This book is a user–friendly language guide for basic spoken Japanese.
To effectively learn Japanese and communicate in another culture you need more than the bare bones of the language. You need to understand the given norms of that society, how people interact, how things work, what the system is, how to navigate and manipulate those systems—in short, how to use the language in context. More than a Japanese phrase book, Conversational Japanese provides basic material for practical day-to-day communication. Through hundreds of example sentences and dialogs, as well as thorough explanations of the customs involved, learners will know what to say and do when:
Meeting new people.
Reserving a hotel room.
Buying a train ticket.
Offering a gift.
Writing emails, business letters, cards and thank-you notes.
This book aims to prepare you for situations you are likely to find yourself in if you go to Japan to visit or to work. Every chapter starts with a short introduction giving background knowledge for that topic; then there are dialogues based on rea-life situations which give you the words and phrases you need to manage a wide range of daily tasks from getting on with the neighbors, to buying a phone, shopping on the internet, sightseeing, visiting clients or giving a speech.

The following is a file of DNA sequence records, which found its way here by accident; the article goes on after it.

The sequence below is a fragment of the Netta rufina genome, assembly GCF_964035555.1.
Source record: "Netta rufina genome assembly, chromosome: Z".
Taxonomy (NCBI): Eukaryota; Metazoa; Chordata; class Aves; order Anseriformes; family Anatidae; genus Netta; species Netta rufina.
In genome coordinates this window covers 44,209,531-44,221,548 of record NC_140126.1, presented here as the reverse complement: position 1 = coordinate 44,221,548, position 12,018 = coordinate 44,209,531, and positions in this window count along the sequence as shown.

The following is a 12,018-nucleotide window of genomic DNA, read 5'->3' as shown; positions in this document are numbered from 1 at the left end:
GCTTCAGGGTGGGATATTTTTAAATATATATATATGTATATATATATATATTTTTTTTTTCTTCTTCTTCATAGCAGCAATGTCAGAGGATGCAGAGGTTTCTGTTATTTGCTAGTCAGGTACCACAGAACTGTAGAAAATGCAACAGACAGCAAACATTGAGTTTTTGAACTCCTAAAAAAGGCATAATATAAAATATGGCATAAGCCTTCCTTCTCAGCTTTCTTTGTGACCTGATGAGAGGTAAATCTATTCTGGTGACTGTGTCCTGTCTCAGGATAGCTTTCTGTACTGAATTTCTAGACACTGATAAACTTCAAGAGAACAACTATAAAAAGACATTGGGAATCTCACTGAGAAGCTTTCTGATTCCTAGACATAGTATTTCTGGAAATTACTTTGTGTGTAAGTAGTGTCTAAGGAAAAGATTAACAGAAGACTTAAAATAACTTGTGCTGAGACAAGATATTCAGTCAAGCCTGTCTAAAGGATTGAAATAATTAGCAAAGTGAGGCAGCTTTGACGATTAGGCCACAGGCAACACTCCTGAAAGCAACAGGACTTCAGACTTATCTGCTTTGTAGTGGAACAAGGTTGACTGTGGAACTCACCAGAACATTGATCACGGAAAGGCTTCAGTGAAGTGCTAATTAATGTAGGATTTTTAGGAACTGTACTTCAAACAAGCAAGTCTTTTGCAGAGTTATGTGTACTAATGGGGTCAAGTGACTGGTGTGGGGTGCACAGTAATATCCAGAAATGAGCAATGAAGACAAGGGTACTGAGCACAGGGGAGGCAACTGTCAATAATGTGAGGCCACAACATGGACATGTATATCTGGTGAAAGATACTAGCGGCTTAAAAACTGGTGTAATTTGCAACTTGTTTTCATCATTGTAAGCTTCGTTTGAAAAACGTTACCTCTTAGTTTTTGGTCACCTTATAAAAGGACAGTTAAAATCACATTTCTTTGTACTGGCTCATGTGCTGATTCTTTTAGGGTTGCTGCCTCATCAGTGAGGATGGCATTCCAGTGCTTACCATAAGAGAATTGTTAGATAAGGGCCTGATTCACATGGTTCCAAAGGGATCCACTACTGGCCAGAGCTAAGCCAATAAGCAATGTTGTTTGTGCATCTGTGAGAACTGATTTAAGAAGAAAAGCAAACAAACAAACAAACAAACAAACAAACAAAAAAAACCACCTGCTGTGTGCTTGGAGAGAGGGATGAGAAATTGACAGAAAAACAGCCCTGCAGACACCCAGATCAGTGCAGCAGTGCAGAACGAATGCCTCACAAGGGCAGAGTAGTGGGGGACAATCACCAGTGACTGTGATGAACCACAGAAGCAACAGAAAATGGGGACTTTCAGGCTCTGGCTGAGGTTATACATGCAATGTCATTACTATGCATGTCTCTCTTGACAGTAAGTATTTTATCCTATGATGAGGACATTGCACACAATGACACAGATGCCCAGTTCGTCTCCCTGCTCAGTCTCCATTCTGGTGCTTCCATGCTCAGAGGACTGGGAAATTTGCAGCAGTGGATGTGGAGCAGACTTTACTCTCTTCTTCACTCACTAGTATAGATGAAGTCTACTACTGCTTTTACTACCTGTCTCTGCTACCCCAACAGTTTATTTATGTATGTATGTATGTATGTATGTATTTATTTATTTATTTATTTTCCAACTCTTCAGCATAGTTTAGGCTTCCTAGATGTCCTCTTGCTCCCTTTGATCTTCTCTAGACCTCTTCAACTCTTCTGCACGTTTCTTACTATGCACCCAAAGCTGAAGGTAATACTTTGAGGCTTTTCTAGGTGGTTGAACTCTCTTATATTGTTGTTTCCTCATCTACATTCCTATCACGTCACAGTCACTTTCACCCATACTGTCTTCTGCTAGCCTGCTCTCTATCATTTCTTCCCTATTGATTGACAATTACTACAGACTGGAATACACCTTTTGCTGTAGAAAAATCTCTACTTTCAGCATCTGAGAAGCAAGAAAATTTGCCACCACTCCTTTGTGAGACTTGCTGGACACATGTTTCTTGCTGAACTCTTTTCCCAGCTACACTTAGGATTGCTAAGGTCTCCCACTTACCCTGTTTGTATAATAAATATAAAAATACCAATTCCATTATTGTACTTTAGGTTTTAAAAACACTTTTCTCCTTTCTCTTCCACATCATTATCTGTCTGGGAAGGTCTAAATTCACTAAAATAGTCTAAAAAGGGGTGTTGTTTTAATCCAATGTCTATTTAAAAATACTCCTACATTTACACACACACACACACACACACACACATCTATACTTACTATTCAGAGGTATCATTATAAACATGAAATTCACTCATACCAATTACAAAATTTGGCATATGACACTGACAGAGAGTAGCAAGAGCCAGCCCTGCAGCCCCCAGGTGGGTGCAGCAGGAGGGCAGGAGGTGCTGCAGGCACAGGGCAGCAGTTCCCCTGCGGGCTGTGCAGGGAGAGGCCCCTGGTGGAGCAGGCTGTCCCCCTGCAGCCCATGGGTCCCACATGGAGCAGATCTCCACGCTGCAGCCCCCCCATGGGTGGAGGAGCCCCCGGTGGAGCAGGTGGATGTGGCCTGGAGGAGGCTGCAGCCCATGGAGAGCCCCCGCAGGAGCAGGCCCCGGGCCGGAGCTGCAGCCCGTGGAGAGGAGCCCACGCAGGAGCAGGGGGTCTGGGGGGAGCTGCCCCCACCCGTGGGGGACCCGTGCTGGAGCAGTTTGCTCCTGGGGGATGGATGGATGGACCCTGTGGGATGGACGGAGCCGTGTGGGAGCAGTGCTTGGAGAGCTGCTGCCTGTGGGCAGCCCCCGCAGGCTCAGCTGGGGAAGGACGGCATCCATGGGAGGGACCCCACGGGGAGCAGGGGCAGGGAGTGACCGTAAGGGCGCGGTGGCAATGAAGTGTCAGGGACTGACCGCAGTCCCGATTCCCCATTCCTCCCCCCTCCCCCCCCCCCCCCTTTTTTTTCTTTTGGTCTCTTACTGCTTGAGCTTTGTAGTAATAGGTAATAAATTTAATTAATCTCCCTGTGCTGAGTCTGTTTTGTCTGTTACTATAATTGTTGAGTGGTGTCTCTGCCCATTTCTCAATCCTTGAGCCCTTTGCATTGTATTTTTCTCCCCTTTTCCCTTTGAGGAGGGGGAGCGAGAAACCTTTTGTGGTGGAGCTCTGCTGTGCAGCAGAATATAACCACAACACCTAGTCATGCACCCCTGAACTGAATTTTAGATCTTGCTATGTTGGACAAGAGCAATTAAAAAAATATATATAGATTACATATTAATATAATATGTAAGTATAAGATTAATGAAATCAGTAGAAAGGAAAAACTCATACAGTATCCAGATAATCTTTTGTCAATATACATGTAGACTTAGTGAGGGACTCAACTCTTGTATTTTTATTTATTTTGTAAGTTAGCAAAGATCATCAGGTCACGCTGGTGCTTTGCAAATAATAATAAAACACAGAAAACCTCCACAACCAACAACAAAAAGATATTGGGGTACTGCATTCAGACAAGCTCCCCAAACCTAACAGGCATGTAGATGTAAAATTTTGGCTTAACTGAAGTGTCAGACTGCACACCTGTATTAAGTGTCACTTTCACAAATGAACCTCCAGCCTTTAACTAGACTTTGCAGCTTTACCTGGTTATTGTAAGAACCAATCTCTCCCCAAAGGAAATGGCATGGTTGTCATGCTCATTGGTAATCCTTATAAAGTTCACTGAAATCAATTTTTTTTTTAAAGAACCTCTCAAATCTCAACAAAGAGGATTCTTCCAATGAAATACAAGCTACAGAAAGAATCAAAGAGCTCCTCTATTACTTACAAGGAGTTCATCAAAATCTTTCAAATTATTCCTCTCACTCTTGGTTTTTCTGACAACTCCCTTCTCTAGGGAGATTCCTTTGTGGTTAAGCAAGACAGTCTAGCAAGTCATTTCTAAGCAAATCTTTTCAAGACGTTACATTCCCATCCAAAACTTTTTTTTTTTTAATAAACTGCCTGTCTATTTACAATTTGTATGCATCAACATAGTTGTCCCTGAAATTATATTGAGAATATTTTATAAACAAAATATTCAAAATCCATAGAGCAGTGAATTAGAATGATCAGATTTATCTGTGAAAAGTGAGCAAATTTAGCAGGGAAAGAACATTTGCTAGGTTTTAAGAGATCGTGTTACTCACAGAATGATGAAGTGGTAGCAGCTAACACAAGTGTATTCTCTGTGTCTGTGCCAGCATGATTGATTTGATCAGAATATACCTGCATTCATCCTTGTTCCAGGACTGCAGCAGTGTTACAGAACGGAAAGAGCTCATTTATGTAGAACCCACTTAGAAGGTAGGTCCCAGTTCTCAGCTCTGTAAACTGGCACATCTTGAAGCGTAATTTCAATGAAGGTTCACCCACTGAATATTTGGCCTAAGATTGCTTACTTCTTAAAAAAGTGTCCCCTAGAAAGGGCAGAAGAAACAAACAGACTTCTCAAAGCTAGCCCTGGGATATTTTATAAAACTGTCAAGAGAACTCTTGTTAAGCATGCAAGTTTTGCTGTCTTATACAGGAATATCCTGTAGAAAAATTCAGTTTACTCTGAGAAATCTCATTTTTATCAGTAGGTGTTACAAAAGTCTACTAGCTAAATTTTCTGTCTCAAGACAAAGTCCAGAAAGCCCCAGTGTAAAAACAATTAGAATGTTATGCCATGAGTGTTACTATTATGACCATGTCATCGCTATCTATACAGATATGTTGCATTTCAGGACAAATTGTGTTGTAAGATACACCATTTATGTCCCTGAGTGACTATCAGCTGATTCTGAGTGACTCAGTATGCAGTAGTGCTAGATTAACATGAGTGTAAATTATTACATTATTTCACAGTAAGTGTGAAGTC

The Japanese language is kept simple and clear and strikes a balance between Japanese textbook language and colloquial Japanese language. Real life Japanese conversations are untidy and elliptical. Unlike most language books, Conversational Japanese does not restrict the use of kanji (Chinese characters), and the sentences are written in the usual Japanese combination of kana (hiragana and katakana) and kanji. Since learning kanji is a difficult task, Conversational Japanese includes romanji (Romanized Japanese) for each word or phrase. As you progress, using kanji and kana will become easier to remember, and you should be able to pick up new kanji over time. Soon your abilities to speak Japanese, comprehend Japanese, read Japanese and write Japanese will be improved.
About the Author: Anne Kaneko is a graduate of the School of Oriental and African Studies at the University of London. Since 1972 she has lived and worked in Japan both as a translator and as a businesswoman.